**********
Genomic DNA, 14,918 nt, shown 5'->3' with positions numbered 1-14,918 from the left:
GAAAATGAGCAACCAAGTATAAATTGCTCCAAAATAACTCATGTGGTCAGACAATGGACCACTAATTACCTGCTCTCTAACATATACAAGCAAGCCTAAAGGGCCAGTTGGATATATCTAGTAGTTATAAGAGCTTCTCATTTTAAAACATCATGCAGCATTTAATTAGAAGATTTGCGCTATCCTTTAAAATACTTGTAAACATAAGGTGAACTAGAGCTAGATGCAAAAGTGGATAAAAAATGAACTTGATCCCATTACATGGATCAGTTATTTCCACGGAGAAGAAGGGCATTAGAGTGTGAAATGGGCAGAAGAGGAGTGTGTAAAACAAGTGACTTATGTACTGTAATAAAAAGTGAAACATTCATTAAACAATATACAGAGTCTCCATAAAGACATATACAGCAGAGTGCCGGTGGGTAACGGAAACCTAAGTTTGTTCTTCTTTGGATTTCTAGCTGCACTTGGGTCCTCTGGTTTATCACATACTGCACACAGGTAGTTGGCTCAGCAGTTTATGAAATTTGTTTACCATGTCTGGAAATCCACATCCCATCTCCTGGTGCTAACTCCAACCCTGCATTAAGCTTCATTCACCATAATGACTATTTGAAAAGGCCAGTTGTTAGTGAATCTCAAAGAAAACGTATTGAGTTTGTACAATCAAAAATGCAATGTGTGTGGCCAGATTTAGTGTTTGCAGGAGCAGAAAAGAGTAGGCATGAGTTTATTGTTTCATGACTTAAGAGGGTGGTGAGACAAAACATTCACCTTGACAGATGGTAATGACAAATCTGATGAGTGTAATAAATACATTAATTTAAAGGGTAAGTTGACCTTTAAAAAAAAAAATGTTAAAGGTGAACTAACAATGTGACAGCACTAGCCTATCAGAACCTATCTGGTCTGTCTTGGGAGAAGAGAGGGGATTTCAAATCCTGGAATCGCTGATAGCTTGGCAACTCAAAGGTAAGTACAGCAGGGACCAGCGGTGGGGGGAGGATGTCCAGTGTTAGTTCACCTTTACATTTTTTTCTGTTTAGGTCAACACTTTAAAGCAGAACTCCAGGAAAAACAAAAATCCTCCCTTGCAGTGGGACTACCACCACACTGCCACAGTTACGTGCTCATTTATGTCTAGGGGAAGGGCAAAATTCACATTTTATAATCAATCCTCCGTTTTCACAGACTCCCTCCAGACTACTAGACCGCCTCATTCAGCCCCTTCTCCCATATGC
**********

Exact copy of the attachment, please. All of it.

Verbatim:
Genomic DNA, 14,918 nt, shown 5'->3' with positions numbered 1-14,918 from the left:
GAAAATGAGCAACCAAGTATAAATTGCTCCAAAATAACTCATGTGGTCAGACAATGGACCACTAATTACCTGCTCTCTAACATATACAAGCAAGCCTAAAGGGCCAGTTGGATATATCTAGTAGTTATAAGAGCTTCTCATTTTAAAACATCATGCAGCATTTAATTAGAAGATTTGCGCTATCCTTTAAAATACTTGTAAACATAAGGTGAACTAGAGCTAGATGCAAAAGTGGATAAAAAATGAACTTGATCCCATTACATGGATCAGTTATTTCCACGGAGAAGAAGGGCATTAGAGTGTGAAATGGGCAGAAGAGGAGTGTGTAAAACAAGTGACTTATGTACTGTAATAAAAAGTGAAACATTCATTAAACAATATACAGAGTCTCCATAAAGACATATACAGCAGAGTGCCGGTGGGTAACGGAAACCTAAGTTTGTTCTTCTTTGGATTTCTAGCTGCACTTGGGTCCTCTGGTTTATCACATACTGCACACAGGTAGTTGGCTCAGCAGTTTATGAAATTTGTTTACCATGTCTGGAAATCCACATCCCATCTCCTGGTGCTAACTCCAACCCTGCATTAAGCTTCATTCACCATAATGACTATTTGAAAAGGCCAGTTGTTAGTGAATCTCAAAGAAAACGTATTGAGTTTGTACAATCAAAAATGCAATGTGTGTGGCCAGATTTAGTGTTTGCAGGAGCAGAAAAGAGTAGGCATGAGTTTATTGTTTCATGACTTAAGAGGGTGGTGAGACAAAACATTCACCTTGACAGATGGTAATGACAAATCTGATGAGTGTAATAAATACATTAATTTAAAGGGTAAGTTGACCTTTAAAAAAAAAAATGTTAAAGGTGAACTAACAATGTGACAGCACTAGCCTATCAGAACCTATCTGGTCTGTCTTGGGAGAAGAGAGGGGATTTCAAATCCTGGAATCGCTGATAGCTTGGCAACTCAAAGGTAAGTACAGCAGGGACCAGCGGTGGGGGGAGGATGTCCAGTGTTAGTTCACCTTTACATTTTTTTCTGTTTAGGTCAACACTTTAAAGCAGAACTCCAGGAAAAACAAAAATCCTCCCTTGCAGTGGGACTACCACCACACTGCCACAGTTACGTGCTCATTTATGTCTAGGGGAAGGGCAAAATTCACATTTTATAATCAATCCTCCGTTTTCACAGACTCCCTCCAGACTACTAGACCGCCTCATTCAGCCCCTTCTCCCATATGC